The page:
Chartist Riots at Marple
In 1842 there was a general strike by mill and factory workers who were concerned that due to overproduction the mill and factory owners were preparing to cut the workers wages by half. These people were called Chartists. The men in charge of the Chartists, (described as a mob) at Marple were Christopher Doyle of Manchester and Joseph Taylor of Marple Bridge.
On Wednesday, 10th August 1842, about 200 men marched on Shepley's Mill, Marple. The mill owner, Mr. Shepley and a parcel of men assembled on the Macclesfield canal bridge (Shepley's Bridge, br.4) and were told by the mob that "they wanted the hands turned out of the mill". Shepley stopped the mill and turned out the 500 to 600 workers
There was then a meeting at Marple, (just under 1000 people) of Chartists, on 15th August, 1842. After many speeches, Joseph Taylor, Chairman of the meeting, was elected to go to Manchester as a representative.
The meeting was adjourned to Posset bridge where the delegate, Taylor was to receive "proper instructions". The mob headed by Doyle and Taylor and armed with sticks and bludgeons, then moved on to the Marple canal junction. Here they stopped 7 or 8 boats, tied them to the side of the canal and chased away the horses. They told the boatmen if they were to go any further they would sink the boats. The mob then moved on to Top Lock on the Peak Forest canal where they started to "pull the lock to pieces". They pulled the bolt out on which the door of the lock moves, and threw the lock door across the canal. A great cheer went up when this was accomplished by 200-300 of the crowd still there (the removal of the bolt took about 20 minutes). The navigation of the lock was stopped by this action for 2 days. This action would also have affected the Macclesfield canal.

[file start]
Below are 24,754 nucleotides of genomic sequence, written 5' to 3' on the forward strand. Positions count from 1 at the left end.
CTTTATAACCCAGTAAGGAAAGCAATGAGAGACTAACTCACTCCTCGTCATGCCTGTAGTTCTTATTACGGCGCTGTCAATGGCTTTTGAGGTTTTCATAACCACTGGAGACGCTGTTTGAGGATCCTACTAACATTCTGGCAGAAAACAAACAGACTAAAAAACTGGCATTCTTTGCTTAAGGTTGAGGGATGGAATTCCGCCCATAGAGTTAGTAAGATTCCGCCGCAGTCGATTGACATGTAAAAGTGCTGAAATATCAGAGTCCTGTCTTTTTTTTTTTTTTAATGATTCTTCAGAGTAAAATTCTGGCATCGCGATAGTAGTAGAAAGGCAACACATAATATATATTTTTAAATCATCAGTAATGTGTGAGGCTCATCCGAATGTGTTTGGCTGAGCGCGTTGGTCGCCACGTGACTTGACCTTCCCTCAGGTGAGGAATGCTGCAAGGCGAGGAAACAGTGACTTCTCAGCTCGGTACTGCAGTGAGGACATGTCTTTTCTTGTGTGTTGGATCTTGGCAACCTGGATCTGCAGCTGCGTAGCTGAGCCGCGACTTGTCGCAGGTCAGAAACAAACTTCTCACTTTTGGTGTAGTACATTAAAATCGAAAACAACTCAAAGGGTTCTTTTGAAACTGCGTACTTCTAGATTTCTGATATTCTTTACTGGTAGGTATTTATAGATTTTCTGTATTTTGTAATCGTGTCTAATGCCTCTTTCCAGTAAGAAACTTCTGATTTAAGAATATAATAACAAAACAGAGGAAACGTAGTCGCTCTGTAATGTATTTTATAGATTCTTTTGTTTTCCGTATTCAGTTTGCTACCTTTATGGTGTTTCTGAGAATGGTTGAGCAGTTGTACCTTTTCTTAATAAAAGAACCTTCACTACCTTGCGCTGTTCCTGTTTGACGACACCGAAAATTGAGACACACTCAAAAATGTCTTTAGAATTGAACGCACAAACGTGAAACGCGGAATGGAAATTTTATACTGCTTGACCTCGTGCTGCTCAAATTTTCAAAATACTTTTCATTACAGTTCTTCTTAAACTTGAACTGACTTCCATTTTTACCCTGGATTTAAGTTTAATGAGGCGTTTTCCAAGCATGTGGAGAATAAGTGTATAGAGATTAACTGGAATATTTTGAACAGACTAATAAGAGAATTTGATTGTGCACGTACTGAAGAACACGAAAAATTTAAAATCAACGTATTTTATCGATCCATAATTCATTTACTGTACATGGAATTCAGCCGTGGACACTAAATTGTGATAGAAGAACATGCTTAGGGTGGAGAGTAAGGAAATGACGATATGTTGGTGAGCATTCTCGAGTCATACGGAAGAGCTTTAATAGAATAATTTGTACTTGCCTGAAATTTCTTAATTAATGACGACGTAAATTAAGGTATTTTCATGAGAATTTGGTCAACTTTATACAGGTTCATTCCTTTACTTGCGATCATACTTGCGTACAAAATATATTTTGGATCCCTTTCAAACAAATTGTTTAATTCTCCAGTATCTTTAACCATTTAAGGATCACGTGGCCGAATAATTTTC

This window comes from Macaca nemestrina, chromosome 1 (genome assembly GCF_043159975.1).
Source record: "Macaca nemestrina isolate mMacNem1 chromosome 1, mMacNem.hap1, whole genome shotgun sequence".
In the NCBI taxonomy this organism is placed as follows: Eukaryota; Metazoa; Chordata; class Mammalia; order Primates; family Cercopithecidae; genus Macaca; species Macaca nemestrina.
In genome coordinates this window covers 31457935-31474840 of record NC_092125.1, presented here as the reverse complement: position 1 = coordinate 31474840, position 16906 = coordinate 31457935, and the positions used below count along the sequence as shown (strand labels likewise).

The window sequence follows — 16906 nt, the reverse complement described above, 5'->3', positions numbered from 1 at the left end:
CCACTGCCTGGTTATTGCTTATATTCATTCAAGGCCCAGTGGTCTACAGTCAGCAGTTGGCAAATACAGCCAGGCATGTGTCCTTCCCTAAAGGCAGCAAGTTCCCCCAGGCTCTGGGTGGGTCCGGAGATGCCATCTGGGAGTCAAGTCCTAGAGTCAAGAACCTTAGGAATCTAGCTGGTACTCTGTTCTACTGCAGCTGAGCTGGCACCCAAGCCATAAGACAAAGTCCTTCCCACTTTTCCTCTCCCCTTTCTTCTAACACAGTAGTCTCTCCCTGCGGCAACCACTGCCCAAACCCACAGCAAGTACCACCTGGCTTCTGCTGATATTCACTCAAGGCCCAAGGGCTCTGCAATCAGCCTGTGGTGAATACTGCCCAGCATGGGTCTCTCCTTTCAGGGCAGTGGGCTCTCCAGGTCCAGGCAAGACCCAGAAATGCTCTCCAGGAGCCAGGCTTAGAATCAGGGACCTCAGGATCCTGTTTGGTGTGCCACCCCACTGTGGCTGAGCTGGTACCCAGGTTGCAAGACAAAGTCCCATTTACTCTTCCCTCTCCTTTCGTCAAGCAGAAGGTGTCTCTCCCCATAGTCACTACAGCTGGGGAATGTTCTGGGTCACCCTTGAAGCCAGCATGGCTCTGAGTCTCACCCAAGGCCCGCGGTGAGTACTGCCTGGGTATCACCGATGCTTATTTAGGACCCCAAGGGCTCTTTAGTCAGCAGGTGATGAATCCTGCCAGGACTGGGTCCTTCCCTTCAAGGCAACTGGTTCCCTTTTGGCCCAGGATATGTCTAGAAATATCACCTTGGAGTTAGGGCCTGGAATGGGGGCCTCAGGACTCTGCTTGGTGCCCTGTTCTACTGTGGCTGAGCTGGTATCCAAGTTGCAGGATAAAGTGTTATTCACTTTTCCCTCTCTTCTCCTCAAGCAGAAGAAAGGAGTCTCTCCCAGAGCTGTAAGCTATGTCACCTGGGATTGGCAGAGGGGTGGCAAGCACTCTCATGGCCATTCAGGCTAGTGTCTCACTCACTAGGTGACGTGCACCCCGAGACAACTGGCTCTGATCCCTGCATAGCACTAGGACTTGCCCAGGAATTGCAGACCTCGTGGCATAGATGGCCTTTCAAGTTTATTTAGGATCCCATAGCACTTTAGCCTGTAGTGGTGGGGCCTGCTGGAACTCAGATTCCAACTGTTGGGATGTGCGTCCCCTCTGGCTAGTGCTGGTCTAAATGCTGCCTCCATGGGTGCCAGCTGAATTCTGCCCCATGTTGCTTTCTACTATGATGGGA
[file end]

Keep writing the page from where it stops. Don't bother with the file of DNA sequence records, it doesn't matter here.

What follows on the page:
The Stockport Advertiser of 26th August, 1842, reported that On Monday (22nd August) morning a meeting of colliers and other unemployed operatives took place on a plot of ground called Torkington Lane, near Hazel Grove, who afterwards proceeded to Marple and succeeded in stopping Messrs Shepley's works.
Messrs Shepley's mill at Marple resumed work on Tuesday (23rd August) and has not since been interfered with.
Originally Shepley's was first turned out on 10th August according to the trial, as noted above, and it looks like at least some of the mill's workers had returned by Monday 22nd August, only to be turned out again by the colliers.
I am most grateful to Noel Brindley for this item of history.